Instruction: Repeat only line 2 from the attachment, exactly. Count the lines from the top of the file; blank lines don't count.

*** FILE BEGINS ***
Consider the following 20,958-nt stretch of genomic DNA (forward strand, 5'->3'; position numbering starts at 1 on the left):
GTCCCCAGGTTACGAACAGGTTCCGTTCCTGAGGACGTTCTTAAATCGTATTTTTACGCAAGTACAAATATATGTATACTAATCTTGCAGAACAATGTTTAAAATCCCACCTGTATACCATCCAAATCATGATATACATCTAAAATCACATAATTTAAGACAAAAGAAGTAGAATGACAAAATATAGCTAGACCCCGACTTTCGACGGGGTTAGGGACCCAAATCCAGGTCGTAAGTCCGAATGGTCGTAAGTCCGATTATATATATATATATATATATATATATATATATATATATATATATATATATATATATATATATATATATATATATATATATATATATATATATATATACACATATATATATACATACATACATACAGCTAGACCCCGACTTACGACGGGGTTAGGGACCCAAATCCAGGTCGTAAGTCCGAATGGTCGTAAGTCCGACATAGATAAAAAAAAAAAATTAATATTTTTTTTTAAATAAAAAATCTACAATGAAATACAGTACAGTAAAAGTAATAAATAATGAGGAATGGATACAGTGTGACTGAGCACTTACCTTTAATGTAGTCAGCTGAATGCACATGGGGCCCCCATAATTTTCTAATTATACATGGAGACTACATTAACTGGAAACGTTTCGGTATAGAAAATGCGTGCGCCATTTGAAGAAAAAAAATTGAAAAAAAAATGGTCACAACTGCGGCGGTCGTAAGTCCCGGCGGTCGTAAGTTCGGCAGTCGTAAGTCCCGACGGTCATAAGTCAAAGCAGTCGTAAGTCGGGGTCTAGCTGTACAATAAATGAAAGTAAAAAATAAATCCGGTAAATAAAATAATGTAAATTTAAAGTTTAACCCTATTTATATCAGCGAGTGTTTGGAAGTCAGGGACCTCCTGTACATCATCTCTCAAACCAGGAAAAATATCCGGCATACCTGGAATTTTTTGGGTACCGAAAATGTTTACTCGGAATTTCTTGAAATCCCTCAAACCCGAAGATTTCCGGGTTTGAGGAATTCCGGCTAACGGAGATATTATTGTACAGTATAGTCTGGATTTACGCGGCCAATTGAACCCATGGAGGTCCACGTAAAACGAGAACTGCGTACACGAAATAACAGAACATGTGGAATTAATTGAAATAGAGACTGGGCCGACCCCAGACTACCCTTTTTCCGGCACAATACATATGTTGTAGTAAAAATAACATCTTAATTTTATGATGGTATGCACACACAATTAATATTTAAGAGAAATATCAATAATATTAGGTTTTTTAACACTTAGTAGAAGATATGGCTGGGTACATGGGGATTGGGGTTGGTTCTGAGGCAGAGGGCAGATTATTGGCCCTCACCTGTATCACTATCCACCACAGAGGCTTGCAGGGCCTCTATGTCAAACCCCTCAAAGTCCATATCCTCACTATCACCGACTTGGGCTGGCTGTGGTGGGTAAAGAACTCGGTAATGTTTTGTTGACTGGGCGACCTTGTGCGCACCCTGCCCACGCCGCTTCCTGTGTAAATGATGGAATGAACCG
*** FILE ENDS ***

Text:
GTCCCCAGGTTACGAACAGGTTCCGTTCCTGAGGACGTTCTTAAATCGTATTTTTACGCAAGTACAAATATATGTATACTAATCTTGCAGAACAATGTTTAAAATCCCACCTGTATACCATCCAAATCATGATATACATCTAAAATCACATAATTTAAGACAAAAGAAGTAGAATGACAAAATATAGCTAGACCCCGACTTTCGACGGGGTTAGGGACCCAAATCCAGGTCGTAAGTCCGAATGGTCGTAAGTCCGATTATATATATATATATATATATATATATATATATATATATATATATATATATATATATATATATATATATATATATATATATATATATATATATATATACACATATATATATACATACATACATACAGCTAGACCCCGACTTACGACGGGGTTAGGGACCCAAATCCAGGTCGTAAGTCCGAATGGTCGTAAGTCCGACATAGATAAAAAAAAAAAATTAATATTTTTTTTTAAATAAAAAATCTACAATGAAATACAGTACAGTAAAAGTAATAAATAATGAGGAATGGATACAGTGTGACTGAGCACTTACCTTTAATGTAGTCAGCTGAATGCACATGGGGCCCCCATAATTTTCTAATTATACATGGAGACTACATTAACTGGAAACGTTTCGGTATAGAAAATGCGTGCGCCATTTGAAGAAAAAAAATTGAAAAAAAAATGGTCACAACTGCGGCGGTCGTAAGTCCCGGCGGTCGTAAGTTCGGCAGTCGTAAGTCCCGACGGTCATAAGTCAAAGCAGTCGTAAGTCGGGGTCTAGCTGTACAATAAATGAAAGTAAAAAATAAATCCGGTAAATAAAATAATGTAAATTTAAAGTTTAACCCTATTTATATCAGCGAGTGTTTGGAAGTCAGGGACCTCCTGTACATCATCTCTCAAACCAGGAAAAATATCCGGCATACCTGGAATTTTTTGGGTACCGAAAATGTTTACTCGGAATTTCTTGAAATCCCTCAAACCCGAAGATTTCCGGGTTTGAGGAATTCCGGCTAACGGAGATATTATTGTACAGTATAGTCTGGATTTACGCGGCCAATTGAACCCATGGAGGTCCACGTAAAACGAGAACTGCGTACACGAAATAACAGAACATGTGGAATTAATTGAAATAGAGACTGGGCCGACCCCAGACTACCCTTTTTCCGGCACAATACATATGTTGTAGTAAAAATAACATCTTAATTTTATGATGGTATGCACACACAATTAATATTTAAGAGAAATATCAATAATATTAGGTTTTTTAACACTTAGTAGAAGATATGGCTGGGTACATGGGGATTGGGGTTGGTTCTGAGGCAGAGGGCAGATTATTGGCCCTCACCTGTATCACTATCCACCACAGAGGCTTGCAGGGCCTCTATGTCAAACCCCTCAAAGTCCATATCCTCACTATCACCGACTTGGGCTGGCTGTGGTGGGTAAAGAACTCGGTAATGTTTTGTTGACTGGGCGACCTTGTGCGCACCCTGCCCACGCCGCTTCCTGTGTAAATGATGGAATGAACCG